How much will you receive from Social Security when you claim your retirement benefits? If you don’t know, you’re not alone. According to a , one in five people are guessing how much their Social Security retirement benefit will be each month.
As it turns out, your prediction might be off by quite a bit. According to a , thirty percent of Americans couldn’t even guess the amount of their monthly benefit, even though most of them were less than two years away from being eligible to claim Social Security. Another found that 82 percent of pre-retirees don’t understand how the age at which they claim will permanently affect the amount of money they will collect each month for the rest of their life.
Here are several reasons why you shouldn’t guess your Social Security benefit amount.
- The age you start your benefits has a permanent effect on the amount of money you’ll receive each month. Your estimated benefit amount changes based on the age you claim. Your monthly benefit can be reduced by as much as 30 percent if you claim at the earliest possible age of 62. For example, if you expect to receive a monthly benefit of $1,000 at age 67, but claim at 62, you will only get $700 each month for life.
- It’s likely to be your largest source of income for the rest of your life. Social Security is particularly important for the growing number of beneficiaries aged 80 and older for whom it accounts for 70 percent or more of their income. Also, with employer-provided pensions shrinking in popularity, your Social Security retirement benefit is likely to be your only source of lifetime income that is adjusted for inflation. Not only do many Americans overestimate their benefit amount, they may underestimate expenses in retirement. Many retirees will have increased health costs in their later years, and many carry mortgages and other debts into retirement.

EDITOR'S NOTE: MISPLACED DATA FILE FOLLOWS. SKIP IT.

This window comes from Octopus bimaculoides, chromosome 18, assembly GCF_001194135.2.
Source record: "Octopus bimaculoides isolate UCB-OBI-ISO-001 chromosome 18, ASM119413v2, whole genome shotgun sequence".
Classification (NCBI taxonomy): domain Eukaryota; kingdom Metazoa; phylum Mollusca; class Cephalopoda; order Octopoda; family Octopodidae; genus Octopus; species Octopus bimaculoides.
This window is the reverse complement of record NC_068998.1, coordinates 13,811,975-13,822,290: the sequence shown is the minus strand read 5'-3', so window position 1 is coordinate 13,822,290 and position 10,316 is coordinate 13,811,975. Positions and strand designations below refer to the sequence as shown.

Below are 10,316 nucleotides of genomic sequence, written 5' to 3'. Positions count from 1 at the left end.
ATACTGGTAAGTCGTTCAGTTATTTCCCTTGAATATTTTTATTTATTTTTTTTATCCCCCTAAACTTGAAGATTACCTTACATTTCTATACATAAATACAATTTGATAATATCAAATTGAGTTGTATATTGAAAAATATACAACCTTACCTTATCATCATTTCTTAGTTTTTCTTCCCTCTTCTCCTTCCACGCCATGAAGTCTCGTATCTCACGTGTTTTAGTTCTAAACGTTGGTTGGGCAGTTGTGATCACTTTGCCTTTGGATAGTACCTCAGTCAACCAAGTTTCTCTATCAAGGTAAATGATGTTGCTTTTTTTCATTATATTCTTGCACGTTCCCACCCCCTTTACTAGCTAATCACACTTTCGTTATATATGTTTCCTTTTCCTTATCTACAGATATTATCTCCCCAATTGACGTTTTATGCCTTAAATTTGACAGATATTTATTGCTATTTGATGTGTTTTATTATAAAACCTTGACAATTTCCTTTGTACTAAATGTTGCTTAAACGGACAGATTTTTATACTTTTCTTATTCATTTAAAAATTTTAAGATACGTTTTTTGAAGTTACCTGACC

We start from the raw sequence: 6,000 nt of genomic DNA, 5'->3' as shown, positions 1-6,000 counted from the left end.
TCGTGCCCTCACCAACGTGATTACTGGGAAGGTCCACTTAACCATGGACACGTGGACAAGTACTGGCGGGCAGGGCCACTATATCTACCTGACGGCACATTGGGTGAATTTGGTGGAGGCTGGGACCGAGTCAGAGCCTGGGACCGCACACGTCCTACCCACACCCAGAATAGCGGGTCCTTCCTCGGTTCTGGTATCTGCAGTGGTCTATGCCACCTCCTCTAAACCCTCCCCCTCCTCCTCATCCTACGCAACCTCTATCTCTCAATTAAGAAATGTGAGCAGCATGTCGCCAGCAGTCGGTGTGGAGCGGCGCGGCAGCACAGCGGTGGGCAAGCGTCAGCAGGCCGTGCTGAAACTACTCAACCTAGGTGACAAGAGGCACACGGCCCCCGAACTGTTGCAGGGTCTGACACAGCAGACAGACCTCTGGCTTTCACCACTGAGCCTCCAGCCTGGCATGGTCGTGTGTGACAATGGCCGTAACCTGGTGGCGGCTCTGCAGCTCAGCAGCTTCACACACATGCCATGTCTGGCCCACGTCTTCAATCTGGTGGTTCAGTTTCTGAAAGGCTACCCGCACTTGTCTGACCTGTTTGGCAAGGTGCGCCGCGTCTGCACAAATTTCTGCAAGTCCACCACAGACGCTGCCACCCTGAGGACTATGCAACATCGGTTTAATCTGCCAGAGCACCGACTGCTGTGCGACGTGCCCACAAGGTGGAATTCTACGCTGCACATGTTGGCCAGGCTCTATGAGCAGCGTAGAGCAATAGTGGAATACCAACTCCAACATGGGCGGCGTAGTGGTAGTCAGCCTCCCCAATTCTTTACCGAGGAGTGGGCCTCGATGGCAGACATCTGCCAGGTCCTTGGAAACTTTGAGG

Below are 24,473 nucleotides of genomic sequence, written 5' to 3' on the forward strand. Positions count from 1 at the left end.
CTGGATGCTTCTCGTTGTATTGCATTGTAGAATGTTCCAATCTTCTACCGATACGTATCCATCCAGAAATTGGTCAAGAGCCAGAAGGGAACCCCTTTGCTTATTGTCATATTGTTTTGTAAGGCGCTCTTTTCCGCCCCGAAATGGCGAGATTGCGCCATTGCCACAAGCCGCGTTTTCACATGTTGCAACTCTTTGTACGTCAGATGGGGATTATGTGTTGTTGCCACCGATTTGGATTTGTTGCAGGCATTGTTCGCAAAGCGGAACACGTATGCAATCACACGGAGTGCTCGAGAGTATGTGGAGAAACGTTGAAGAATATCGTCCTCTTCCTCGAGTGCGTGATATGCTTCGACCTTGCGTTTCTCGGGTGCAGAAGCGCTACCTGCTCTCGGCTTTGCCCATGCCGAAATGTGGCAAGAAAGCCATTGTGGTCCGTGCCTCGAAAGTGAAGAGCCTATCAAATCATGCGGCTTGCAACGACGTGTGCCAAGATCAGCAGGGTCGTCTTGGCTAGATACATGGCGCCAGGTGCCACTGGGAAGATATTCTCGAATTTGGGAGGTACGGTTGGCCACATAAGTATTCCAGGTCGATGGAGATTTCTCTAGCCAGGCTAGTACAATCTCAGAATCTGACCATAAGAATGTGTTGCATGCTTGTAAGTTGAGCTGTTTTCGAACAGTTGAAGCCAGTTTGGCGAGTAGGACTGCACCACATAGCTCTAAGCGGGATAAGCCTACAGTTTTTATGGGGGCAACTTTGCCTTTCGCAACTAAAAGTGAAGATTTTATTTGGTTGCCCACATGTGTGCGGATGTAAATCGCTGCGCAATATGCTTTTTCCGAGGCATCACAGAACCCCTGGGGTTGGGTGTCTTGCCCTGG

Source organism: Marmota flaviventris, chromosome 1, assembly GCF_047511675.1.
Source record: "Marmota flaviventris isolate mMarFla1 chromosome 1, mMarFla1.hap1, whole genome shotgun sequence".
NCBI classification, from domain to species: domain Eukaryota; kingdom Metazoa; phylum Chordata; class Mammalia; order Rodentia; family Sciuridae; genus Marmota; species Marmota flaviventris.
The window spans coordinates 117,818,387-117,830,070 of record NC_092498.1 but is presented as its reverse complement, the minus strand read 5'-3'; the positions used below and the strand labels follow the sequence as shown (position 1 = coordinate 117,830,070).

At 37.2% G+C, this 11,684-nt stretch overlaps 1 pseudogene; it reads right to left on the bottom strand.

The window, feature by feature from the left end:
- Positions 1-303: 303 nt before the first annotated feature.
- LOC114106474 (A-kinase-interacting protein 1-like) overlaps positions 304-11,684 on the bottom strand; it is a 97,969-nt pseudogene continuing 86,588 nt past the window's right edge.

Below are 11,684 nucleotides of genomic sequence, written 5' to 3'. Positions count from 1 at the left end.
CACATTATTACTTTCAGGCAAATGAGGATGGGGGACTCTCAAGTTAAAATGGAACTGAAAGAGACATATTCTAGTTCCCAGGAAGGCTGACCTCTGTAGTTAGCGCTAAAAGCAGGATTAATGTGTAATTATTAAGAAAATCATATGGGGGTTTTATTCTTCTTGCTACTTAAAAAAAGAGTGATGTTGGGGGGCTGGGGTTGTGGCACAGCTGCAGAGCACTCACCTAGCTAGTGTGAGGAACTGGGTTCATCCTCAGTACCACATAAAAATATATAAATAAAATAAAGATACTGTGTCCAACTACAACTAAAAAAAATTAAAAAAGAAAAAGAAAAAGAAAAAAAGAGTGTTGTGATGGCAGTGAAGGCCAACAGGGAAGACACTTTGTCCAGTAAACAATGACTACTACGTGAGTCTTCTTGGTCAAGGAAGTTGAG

- Waiting to claim your benefits can help you protect the financial security of your surviving spouse. A third of married people approaching retirement do not know how much their spouse would receive in benefits, nor do they realize how one’s decision to claim will affect the other. Timing is especially important if one spouse consistently earned more than the other. For married couples, the longer you wait to claim your Social Security retirement benefits, the more your spouse could receive in survivor benefits if you die.
Why guess your benefit amount when you can estimate when the right time is for you to begin claiming them? Our Planning for Retirement tool will help you estimate your monthly benefit amount at different ages. You can shift back and forth between the different ages as you navigate your decision to start receiving benefits. Begin planning with our retirement tool or check out Ask CFPB for more information for older Americans.
This article by was distributed by the Personal Finance Syndication Network.